Post submitted by Mark Lee, former HRC Senior Content Manager
HRC is shocked and horrified to learn about the death of Nikki Enriquez, a 28-year-old Latinx transgender woman who lived in Laredo, Texas. Enriquez, who also went by the name Janelle, was one of four women killed in the past two weeks in what local officials describe as a “serial killing spree” allegedly carried out by an intel supervisor for the U.S. Border Patrol.
According to the Texas Tribune, the killings ended only after a fifth woman was kidnapped but managed to escape and alert authorities. It has been reported that Enriquez was the last victim -- fatally shot just hours before the border patrol agent was tracked down and arrested on September 15. Her body was later found near a gravel pit.
Enriquez is survived by numerous loved ones, including her parents, four siblings, extended family and friends. They spoke with local media, saying that they were “sad and in disbelief” at her death.
Her mother, Edna, recalls that Enriquez “had a lot of friends” and was a “high-spirited person who would never get mad and was always smiling.” Cousin Veronica Castillo described her as a “nice” and “very outgoing” person who loved to party and was beloved by the local LGBTQ community.
Enriquez’s tragic killing follows months of alarming actions taken by the Trump-Pence administration at the southern border, which threaten the well-being and lives of many, including and especially those who are LGBTQ, Latinx and/or immigrants. Earlier this summer, HRC called on U.S. Immigration and Customs Enforcement to conduct a thorough investigation into the death of Roxsana Hernandez, a transgender asylum seeker living with HIV who died while in ICE custody. Other disturbing reports indicate that ICE may still be incarcerating dozens of Central American transgender asylum seekers in squalid, inhumane conditions.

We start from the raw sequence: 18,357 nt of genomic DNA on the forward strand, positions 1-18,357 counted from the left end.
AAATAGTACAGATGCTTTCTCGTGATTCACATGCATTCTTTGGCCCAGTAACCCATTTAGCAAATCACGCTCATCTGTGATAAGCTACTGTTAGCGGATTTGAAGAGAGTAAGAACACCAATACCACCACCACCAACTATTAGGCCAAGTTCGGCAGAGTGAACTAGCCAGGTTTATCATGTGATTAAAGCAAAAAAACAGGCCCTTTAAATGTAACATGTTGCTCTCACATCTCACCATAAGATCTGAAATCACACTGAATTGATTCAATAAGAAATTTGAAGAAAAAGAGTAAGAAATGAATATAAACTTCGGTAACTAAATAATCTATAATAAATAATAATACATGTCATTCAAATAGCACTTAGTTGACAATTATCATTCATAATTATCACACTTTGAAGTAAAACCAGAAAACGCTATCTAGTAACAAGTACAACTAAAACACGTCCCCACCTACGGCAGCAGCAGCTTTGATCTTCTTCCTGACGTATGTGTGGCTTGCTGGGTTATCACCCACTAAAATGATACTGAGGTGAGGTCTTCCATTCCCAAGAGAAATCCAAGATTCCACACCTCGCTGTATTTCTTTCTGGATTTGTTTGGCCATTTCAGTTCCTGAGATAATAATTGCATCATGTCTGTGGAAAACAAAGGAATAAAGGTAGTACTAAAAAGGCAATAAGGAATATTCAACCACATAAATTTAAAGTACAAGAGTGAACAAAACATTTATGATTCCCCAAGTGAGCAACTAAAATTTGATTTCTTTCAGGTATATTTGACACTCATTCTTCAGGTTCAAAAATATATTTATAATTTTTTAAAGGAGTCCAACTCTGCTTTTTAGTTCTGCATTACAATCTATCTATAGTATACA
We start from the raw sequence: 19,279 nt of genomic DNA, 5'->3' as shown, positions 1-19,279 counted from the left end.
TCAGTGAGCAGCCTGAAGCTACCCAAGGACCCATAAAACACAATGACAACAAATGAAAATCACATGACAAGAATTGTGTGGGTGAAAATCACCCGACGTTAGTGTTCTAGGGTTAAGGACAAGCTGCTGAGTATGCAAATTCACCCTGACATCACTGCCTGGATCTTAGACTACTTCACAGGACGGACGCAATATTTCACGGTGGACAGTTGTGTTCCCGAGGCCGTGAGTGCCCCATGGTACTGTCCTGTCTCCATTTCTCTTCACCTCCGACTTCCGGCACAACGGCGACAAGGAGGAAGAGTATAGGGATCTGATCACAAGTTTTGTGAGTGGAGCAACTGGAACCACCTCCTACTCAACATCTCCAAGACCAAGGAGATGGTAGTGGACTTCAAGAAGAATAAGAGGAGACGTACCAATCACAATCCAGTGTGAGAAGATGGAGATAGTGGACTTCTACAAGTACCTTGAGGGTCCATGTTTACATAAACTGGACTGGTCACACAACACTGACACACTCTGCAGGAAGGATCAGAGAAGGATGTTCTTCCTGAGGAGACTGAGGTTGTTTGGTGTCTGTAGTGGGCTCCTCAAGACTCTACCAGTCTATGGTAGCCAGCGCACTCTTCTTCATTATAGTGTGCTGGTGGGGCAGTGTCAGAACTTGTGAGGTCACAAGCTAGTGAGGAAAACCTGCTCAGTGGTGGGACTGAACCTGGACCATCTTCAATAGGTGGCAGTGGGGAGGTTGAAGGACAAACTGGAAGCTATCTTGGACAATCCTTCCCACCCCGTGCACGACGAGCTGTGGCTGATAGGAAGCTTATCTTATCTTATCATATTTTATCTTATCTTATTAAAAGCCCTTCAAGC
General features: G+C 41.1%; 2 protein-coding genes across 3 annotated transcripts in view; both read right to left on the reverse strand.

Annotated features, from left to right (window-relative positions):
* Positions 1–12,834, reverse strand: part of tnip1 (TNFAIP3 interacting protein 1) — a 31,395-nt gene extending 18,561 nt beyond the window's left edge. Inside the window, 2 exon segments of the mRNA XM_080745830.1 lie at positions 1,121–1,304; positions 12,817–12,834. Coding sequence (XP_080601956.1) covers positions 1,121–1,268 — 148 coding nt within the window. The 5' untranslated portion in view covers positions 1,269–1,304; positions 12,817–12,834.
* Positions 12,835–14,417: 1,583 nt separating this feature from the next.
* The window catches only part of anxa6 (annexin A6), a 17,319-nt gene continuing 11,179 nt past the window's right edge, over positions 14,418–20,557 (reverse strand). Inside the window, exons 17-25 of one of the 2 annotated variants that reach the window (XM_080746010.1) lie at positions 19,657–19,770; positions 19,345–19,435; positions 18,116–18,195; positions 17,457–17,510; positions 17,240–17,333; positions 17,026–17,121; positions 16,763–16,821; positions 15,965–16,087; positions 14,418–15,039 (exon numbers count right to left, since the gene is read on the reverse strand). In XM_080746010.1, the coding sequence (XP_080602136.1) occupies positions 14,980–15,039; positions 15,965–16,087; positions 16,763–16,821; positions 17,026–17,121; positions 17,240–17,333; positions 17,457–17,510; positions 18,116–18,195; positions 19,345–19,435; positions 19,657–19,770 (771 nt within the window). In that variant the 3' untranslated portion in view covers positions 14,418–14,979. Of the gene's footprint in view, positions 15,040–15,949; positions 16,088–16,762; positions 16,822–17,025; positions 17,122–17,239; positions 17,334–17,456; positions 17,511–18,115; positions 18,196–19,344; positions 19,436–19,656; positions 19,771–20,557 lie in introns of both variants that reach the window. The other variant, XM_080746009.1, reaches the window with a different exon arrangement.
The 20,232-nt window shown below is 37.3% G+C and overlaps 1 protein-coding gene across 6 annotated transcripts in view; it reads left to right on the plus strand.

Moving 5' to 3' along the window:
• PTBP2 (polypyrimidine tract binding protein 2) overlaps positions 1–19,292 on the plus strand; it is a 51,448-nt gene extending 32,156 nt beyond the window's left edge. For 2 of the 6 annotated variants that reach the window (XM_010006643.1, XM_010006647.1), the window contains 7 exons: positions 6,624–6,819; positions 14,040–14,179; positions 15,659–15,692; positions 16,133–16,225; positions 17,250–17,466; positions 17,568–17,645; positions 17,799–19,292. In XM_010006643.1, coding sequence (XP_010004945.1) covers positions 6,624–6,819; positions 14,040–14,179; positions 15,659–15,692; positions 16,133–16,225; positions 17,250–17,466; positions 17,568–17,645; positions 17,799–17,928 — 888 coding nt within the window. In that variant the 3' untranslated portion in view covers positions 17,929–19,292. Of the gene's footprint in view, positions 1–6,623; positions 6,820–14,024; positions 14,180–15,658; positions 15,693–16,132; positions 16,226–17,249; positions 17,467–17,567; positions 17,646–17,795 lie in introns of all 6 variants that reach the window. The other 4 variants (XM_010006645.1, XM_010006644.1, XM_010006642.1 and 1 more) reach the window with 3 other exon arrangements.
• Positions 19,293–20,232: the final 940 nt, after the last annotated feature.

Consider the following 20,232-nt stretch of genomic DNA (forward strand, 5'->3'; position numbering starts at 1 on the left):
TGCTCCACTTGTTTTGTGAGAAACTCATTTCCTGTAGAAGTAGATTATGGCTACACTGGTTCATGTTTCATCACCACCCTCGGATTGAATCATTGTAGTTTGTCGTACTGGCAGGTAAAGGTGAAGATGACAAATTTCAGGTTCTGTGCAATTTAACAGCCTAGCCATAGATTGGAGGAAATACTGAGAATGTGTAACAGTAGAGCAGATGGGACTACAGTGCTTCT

Rolling Stone reports that Webb County Judge Tano Tijerina said that the suspect in the killing spree utilized “information he had access to through his job” at the U.S. Border Patrol to monitor and evade police efforts to track him down.
Across the country and around the world, transgender people -- and especially transgender women of color -- still face bias, discrimination and violence in too many facets of life. Limited access to education, employment, health care and social services can result in higher rates of poverty and homelessness. These dire circumstances can lead some individuals to become involved in survival sex work, which Nikki Enriquez and the other three slain women were reportedly engaging in when they were allegedly kidnapped and killed.
According to Chief Deputy Federico Garza of the Webb County Sheriff’s Office, the alleged killer may have targeted his victims based on their vulnerability, profession and “the dislike that he had for this community of people.” Garza also indicated to reporters that he was “not confident” whether or not there are more victims still yet to be found.
Alarmingly, Enriquez's death is the fifth known killing of a trans woman of color in the last three weeks alone. It also marks the 21st known killing of a transgender or gender-expansive person in 2018. Of these, at least eight are suspected to have been engaging in survival sex work at the time of their deaths.
Last fall, the HRC Foundation and the Trans People of Color Coalition released a comprehensive report detailing this tragic epidemic that made 2017 the deadliest year on record for transgender people. If this disturbing trend continues, 2018 may soon see more reported lives lost than in the previous year.
To learn more about HRC’s transgender justice work, visit hrc.org/Transgender.
Note: As is too often the case in the reporting of anti-transgender violence, Enriquez was originally -- and continues to be -- misgendered in local police statements and media reports. In the pursuit of greater accuracy and respect, HRC offers guidelines for journalists and others who report on transgender people.